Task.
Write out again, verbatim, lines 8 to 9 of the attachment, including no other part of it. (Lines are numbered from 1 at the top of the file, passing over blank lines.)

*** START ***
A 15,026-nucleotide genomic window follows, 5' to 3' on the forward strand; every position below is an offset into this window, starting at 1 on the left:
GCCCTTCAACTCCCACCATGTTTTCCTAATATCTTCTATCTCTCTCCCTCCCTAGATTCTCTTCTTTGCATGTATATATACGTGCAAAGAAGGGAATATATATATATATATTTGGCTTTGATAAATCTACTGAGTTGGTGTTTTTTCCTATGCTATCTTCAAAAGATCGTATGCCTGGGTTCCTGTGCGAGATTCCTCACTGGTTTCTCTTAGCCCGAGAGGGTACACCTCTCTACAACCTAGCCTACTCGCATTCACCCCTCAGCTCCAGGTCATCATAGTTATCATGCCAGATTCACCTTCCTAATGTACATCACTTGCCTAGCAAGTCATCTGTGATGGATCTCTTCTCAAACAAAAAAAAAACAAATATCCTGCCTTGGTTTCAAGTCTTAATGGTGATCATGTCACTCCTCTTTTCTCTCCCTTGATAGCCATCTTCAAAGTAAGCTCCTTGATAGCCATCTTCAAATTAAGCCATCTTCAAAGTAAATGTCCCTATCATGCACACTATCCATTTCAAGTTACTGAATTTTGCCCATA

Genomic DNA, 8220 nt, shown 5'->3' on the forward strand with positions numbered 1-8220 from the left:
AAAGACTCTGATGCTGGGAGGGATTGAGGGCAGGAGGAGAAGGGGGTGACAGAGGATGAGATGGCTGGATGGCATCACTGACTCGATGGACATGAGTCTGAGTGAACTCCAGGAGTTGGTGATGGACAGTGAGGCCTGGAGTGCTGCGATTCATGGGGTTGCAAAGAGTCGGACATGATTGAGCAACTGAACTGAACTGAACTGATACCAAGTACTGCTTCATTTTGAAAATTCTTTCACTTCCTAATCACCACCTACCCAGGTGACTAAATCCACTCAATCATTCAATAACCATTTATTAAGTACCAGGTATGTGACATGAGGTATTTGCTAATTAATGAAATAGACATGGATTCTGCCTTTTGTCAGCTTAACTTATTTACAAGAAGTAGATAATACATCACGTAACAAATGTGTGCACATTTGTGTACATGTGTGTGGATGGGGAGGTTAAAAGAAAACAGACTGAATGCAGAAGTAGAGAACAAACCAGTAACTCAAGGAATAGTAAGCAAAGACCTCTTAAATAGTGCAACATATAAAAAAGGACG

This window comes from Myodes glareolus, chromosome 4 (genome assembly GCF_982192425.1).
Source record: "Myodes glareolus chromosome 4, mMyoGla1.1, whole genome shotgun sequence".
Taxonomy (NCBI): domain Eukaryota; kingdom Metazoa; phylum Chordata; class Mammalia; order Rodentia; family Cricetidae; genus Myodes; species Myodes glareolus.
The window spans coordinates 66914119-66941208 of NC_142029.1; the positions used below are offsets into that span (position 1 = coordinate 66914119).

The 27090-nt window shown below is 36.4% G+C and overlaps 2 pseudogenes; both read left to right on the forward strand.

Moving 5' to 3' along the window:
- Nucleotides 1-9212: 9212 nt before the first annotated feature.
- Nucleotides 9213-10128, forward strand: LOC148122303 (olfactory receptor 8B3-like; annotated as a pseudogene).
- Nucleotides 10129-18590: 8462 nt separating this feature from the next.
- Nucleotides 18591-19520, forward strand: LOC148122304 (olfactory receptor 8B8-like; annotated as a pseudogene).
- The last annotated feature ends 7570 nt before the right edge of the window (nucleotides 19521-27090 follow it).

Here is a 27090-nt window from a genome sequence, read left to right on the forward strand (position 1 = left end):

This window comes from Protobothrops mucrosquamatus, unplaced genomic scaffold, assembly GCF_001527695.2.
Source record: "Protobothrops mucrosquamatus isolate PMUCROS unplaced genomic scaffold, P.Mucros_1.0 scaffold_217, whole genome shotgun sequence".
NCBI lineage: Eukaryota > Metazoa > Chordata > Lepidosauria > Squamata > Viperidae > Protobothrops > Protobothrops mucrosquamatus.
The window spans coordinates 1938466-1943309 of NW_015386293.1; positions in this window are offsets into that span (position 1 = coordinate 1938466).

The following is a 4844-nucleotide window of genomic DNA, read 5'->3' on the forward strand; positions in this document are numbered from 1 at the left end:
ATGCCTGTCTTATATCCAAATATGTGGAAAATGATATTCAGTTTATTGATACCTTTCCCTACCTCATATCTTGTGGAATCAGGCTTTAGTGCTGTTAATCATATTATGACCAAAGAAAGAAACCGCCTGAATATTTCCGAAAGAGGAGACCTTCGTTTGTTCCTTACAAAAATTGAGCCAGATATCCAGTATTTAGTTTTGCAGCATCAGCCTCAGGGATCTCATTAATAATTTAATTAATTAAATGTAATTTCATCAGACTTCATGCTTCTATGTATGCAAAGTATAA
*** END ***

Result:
The window spans coordinates 66914119-66941208 of NC_142029.1; the positions used below are offsets into that span (position 1 = coordinate 66914119).

The 27090-nt window shown below is 36.4% G+C and overlaps 2 pseudogenes; both read left to right on the forward strand.